Set Real Expectations


So, you’re motivated to make some changes and you’re willing to do anything you possibly can to achieve these goals. I would love nothing more! But, anytime you start a journey to make a lifestyle change, it can be tough. You can expect some bumps along the way which is why it’s important to set real expectations. For the long run.

Hey, I’m not perfect, you’re not perfect… and no one expects us to be. Because they’re not perfect either.

Set Real Expectations in the Face of Challenges

Sustainable change is all about learning how to set real expectations in the face of life’s challenges. If there’s one thing you can expect in life, it’s that things will always come up: parties, birthdays, anniversaries, life-altering events, stress, work, travel, sickness…COVID-19. Challenges will always be there whether we like it or not.

Don’t run from challenges. Anticipate them.

Challenges are part of life and unique opportunities for learning more about ourselves.

Research shows that while our behaviors may seem “spur-of-the-moment,” when it comes to over-eating, for example, the groundwork is laid several hours, days, months…years, in advance by our daily rituals, habits, mindset and automatic thinking. Your actions in the face of a challenge are simply the last link in a long chain of decisions.

The goal of today is all about recognizing your actions in the face of a challenge:

  • What is the root cause of those actions?
  • How can you learn from those events?
  • … and most importantly, How can you move forward?

According to James P. Leahy, author of Bridging the Expectation Gap: The Key to Happiness, unrealistic expectations create an expectation gap which leads to unhappiness and feelings of failure.

If you’re in this for instant gratification, don’t expect your changes to last. On the other hand, if you’re in this to embrace life-long, healthy habits that you can learn from, you can expect some amazing things to happen now, next month and even more the following year at your annual physical. That’s why if you make a mistake, it’s important to be nice to yourself.

Don’t let one mistake derail an entire day or a whole week.

Set Yourself Up For Success with Real Expectations

Expectations have an enormous effect on our outcome, energy, drive.

In fact, multiple studies show that the way we manage our expectations can heavily influence our ability to experience happiness in life, work and even health outcomes.

When life gets crazy and you end up making a mistake, the one thing that you can control is how you RESPOND in that moment. Remember, you are in charge of your own actions, choices and reactions, regardless of any circumstance.

Letting emotions control you is the easy way out. It’s easier to do (or say) things in the heat of the moment… that you may regret down the line.

But, it takes internal strength to pause, breathe, and make a sound decision by staying calm under pressure. And that starts with setting realistic expectations for yourself in the face of a challenge. 

“When we can no longer change a situation, we are challenged to change ourselves.” ~Viktor Frankl

Rather than focusing on perfection, anticipate challenges to occur and then pour all of your energy into simply committing to doing your very best every day with the hand you are dealt.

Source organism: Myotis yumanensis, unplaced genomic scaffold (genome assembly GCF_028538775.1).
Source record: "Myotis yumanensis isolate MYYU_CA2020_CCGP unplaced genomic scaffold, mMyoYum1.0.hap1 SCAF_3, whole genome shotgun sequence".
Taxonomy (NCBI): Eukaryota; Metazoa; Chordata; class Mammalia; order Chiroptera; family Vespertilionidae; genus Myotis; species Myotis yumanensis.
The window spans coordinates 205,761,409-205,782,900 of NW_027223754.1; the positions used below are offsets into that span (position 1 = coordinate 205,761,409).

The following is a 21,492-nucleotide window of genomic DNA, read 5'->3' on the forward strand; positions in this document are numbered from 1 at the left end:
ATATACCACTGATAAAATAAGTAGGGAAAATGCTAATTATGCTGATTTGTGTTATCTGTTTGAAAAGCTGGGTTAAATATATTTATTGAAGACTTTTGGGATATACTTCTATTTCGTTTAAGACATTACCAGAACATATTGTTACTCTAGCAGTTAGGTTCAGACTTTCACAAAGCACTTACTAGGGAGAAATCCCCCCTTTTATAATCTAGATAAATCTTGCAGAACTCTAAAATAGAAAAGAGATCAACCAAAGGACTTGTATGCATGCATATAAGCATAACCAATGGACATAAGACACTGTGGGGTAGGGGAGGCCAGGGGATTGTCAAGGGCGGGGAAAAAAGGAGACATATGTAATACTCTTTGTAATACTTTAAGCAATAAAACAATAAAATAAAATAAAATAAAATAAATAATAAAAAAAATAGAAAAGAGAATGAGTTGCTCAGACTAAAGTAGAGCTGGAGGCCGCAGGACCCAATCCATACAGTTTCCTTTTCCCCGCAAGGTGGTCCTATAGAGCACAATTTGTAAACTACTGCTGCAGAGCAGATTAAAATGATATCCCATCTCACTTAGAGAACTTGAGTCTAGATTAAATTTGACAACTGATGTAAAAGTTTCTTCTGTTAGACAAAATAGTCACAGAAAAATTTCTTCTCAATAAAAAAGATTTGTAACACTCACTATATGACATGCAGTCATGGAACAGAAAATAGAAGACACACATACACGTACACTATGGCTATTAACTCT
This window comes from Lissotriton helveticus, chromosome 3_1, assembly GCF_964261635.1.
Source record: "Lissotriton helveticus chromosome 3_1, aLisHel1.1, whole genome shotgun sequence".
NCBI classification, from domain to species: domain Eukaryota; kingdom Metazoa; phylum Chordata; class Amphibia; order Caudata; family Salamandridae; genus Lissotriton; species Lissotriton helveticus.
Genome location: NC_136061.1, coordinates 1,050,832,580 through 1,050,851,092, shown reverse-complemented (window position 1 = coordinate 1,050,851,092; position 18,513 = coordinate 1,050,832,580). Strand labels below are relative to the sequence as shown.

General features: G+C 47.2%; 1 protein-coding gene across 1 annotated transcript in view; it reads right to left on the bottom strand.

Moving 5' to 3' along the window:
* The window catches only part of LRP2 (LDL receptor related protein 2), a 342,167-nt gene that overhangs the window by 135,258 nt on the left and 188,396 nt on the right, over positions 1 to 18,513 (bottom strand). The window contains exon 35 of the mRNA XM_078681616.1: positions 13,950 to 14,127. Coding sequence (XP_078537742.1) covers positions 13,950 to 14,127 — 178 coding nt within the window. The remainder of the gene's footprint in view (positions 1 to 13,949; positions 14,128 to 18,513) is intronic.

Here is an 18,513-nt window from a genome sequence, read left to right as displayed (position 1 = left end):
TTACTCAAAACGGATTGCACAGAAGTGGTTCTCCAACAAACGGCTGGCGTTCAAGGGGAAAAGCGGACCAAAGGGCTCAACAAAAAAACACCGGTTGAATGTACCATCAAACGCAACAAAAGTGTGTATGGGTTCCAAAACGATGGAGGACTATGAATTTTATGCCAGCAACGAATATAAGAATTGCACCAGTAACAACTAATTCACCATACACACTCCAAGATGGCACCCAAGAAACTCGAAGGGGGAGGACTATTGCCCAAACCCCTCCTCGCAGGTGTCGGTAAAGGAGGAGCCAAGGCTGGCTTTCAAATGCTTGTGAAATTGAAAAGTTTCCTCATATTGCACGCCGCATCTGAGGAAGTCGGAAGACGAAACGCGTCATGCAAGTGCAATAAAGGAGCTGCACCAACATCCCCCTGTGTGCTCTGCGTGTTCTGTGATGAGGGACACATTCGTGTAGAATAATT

Common Mistakes and Their Fixes

Here are a few common mistakes many people struggle with and their common “fix.”

The Mistake:

You deter from your normal way of eating and indulge in something outside of the norm, feel guilty and then proceed to eat everything in sight.

The Fix:

Remind yourself that slipping up a little is not the same as slipping up a lot. Own up to your choices and move forward.

The Mistake:

Eating portion sizes like a 5 year old during the day and then binging at night.

The Fix:

Of course you feel ravenous. ⁣
Of course you feel hangry.⁣
Of course you feel out of control.⁣

Your body is trying to do everything it can to signal to you that it needs to fuel itself.⁣ Instead, by eating balanced meals full of animal protein, vegetables, fruit, nuts, and seeds throughout the day– you will reap the benefits of feeling satiated, full of energy, sleeping sound & through the night, and saying ‘goodbye’ to feeling ravenous late at night.⁣

The Mistake:

Waiting until 9pm to realize you still have 1,000 mL of water to drink.

The Fix:

Plan. Ahead. Do the math based on how much water you need and spread it out throughout your day. Rubber bands on water bottles, water app, giant jug…whatever set up works best for you, embrace it and just be ok with the fact that you’re going to probably be going to the bathroom a lot more than you were before. Just don’t let it interrupt your sleep by waiting until night to chug a liter.

Set Real World Expectations

For the next few weeks, focus on making deliberate choices that reflect reality.

There is so much outside of our control.

Focus on what you can actually control and let go of the things you can’t. Set real expectations for yourself, expect challenges to be there and use them to grow stronger.

Ask yourself these two questions:

What’s one thing that I can expect to get in the way of achieving my goals?

And what can I do today to help me keep going when I face that specific obstacle?

To learn more about making important improvements to your nutrition and exercise program, give us a shout at info@crossfitsalus.com.

 

Life After the Nutrition Challenge


life after the nutrition challengeLife After the Nutrition Challenge

You made it! After weeks of clean eating, being mindful of your portions, staying hydrated, exercising, mobilizing, sleeping like a baby, working toward your goals and motivating everyone around you! But, now what? What happens after the nutrition challenge?